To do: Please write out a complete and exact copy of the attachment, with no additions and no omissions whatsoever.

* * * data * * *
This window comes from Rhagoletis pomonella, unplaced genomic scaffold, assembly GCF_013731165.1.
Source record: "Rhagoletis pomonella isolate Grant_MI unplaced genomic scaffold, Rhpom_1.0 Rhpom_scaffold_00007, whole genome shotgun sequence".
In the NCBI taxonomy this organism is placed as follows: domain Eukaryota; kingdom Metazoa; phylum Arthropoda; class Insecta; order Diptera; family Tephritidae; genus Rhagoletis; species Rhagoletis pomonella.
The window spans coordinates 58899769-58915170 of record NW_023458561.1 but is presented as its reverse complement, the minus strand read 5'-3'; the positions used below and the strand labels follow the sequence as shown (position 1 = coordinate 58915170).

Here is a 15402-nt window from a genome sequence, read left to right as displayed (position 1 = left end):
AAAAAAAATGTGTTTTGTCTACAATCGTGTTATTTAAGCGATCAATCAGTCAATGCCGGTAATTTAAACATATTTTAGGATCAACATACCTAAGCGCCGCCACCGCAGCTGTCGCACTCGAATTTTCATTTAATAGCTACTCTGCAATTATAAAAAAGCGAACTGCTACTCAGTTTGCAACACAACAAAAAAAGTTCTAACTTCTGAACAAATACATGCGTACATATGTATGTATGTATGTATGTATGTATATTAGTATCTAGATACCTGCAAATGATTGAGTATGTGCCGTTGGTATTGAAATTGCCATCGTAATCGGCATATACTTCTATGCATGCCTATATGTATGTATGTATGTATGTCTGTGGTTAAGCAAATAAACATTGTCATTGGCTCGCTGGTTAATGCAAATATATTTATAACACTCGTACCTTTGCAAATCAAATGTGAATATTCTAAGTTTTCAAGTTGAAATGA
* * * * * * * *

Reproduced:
This window comes from Rhagoletis pomonella, unplaced genomic scaffold, assembly GCF_013731165.1.
Source record: "Rhagoletis pomonella isolate Grant_MI unplaced genomic scaffold, Rhpom_1.0 Rhpom_scaffold_00007, whole genome shotgun sequence".
In the NCBI taxonomy this organism is placed as follows: domain Eukaryota; kingdom Metazoa; phylum Arthropoda; class Insecta; order Diptera; family Tephritidae; genus Rhagoletis; species Rhagoletis pomonella.
The window spans coordinates 58899769-58915170 of record NW_023458561.1 but is presented as its reverse complement, the minus strand read 5'-3'; the positions used below and the strand labels follow the sequence as shown (position 1 = coordinate 58915170).

Here is a 15402-nt window from a genome sequence, read left to right as displayed (position 1 = left end):
AAAAAAAATGTGTTTTGTCTACAATCGTGTTATTTAAGCGATCAATCAGTCAATGCCGGTAATTTAAACATATTTTAGGATCAACATACCTAAGCGCCGCCACCGCAGCTGTCGCACTCGAATTTTCATTTAATAGCTACTCTGCAATTATAAAAAAGCGAACTGCTACTCAGTTTGCAACACAACAAAAAAAGTTCTAACTTCTGAACAAATACATGCGTACATATGTATGTATGTATGTATGTATGTATATTAGTATCTAGATACCTGCAAATGATTGAGTATGTGCCGTTGGTATTGAAATTGCCATCGTAATCGGCATATACTTCTATGCATGCCTATATGTATGTATGTATGTATGTCTGTGGTTAAGCAAATAAACATTGTCATTGGCTCGCTGGTTAATGCAAATATATTTATAACACTCGTACCTTTGCAAATCAAATGTGAATATTCTAAGTTTTCAAGTTGAAATGA